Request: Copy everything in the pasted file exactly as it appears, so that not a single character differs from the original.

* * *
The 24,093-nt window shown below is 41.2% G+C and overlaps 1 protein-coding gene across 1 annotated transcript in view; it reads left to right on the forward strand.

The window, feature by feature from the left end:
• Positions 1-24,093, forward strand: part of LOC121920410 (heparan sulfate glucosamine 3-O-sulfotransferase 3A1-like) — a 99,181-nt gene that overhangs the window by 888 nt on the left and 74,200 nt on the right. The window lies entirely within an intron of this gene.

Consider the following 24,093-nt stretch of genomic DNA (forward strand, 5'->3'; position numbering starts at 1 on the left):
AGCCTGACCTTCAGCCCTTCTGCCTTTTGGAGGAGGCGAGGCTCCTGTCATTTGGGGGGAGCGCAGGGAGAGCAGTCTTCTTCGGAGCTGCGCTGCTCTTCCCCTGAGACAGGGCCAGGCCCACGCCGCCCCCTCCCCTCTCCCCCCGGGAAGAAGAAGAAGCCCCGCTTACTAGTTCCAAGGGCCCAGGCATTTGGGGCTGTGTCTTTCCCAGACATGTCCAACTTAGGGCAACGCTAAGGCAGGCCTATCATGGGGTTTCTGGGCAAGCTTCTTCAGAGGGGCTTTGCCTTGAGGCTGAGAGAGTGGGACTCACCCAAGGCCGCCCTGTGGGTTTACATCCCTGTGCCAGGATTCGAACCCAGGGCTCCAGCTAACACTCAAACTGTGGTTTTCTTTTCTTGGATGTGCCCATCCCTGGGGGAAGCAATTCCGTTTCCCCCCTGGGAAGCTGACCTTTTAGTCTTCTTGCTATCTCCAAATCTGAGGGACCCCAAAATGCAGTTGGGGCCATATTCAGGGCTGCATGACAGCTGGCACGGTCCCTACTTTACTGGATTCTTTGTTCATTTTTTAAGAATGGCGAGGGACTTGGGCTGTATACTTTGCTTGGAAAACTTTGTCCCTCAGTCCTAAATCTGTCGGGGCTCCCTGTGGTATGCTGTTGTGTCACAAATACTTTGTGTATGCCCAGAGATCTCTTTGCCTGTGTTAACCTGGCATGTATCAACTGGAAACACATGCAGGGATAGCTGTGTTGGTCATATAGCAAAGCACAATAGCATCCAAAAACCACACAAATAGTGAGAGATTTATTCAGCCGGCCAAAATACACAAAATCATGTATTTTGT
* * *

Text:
The 24,093-nt window shown below is 41.2% G+C and overlaps 1 protein-coding gene across 1 annotated transcript in view; it reads left to right on the forward strand.

The window, feature by feature from the left end:
• Positions 1-24,093, forward strand: part of LOC121920410 (heparan sulfate glucosamine 3-O-sulfotransferase 3A1-like) — a 99,181-nt gene that overhangs the window by 888 nt on the left and 74,200 nt on the right. The window lies entirely within an intron of this gene.

Consider the following 24,093-nt stretch of genomic DNA (forward strand, 5'->3'; position numbering starts at 1 on the left):
AGCCTGACCTTCAGCCCTTCTGCCTTTTGGAGGAGGCGAGGCTCCTGTCATTTGGGGGGAGCGCAGGGAGAGCAGTCTTCTTCGGAGCTGCGCTGCTCTTCCCCTGAGACAGGGCCAGGCCCACGCCGCCCCCTCCCCTCTCCCCCCGGGAAGAAGAAGAAGCCCCGCTTACTAGTTCCAAGGGCCCAGGCATTTGGGGCTGTGTCTTTCCCAGACATGTCCAACTTAGGGCAACGCTAAGGCAGGCCTATCATGGGGTTTCTGGGCAAGCTTCTTCAGAGGGGCTTTGCCTTGAGGCTGAGAGAGTGGGACTCACCCAAGGCCGCCCTGTGGGTTTACATCCCTGTGCCAGGATTCGAACCCAGGGCTCCAGCTAACACTCAAACTGTGGTTTTCTTTTCTTGGATGTGCCCATCCCTGGGGGAAGCAATTCCGTTTCCCCCCTGGGAAGCTGACCTTTTAGTCTTCTTGCTATCTCCAAATCTGAGGGACCCCAAAATGCAGTTGGGGCCATATTCAGGGCTGCATGACAGCTGGCACGGTCCCTACTTTACTGGATTCTTTGTTCATTTTTTAAGAATGGCGAGGGACTTGGGCTGTATACTTTGCTTGGAAAACTTTGTCCCTCAGTCCTAAATCTGTCGGGGCTCCCTGTGGTATGCTGTTGTGTCACAAATACTTTGTGTATGCCCAGAGATCTCTTTGCCTGTGTTAACCTGGCATGTATCAACTGGAAACACATGCAGGGATAGCTGTGTTGGTCATATAGCAAAGCACAATAGCATCCAAAAACCACACAAATAGTGAGAGATTTATTCAGCCGGCCAAAATACACAAAATCATGTATTTTGT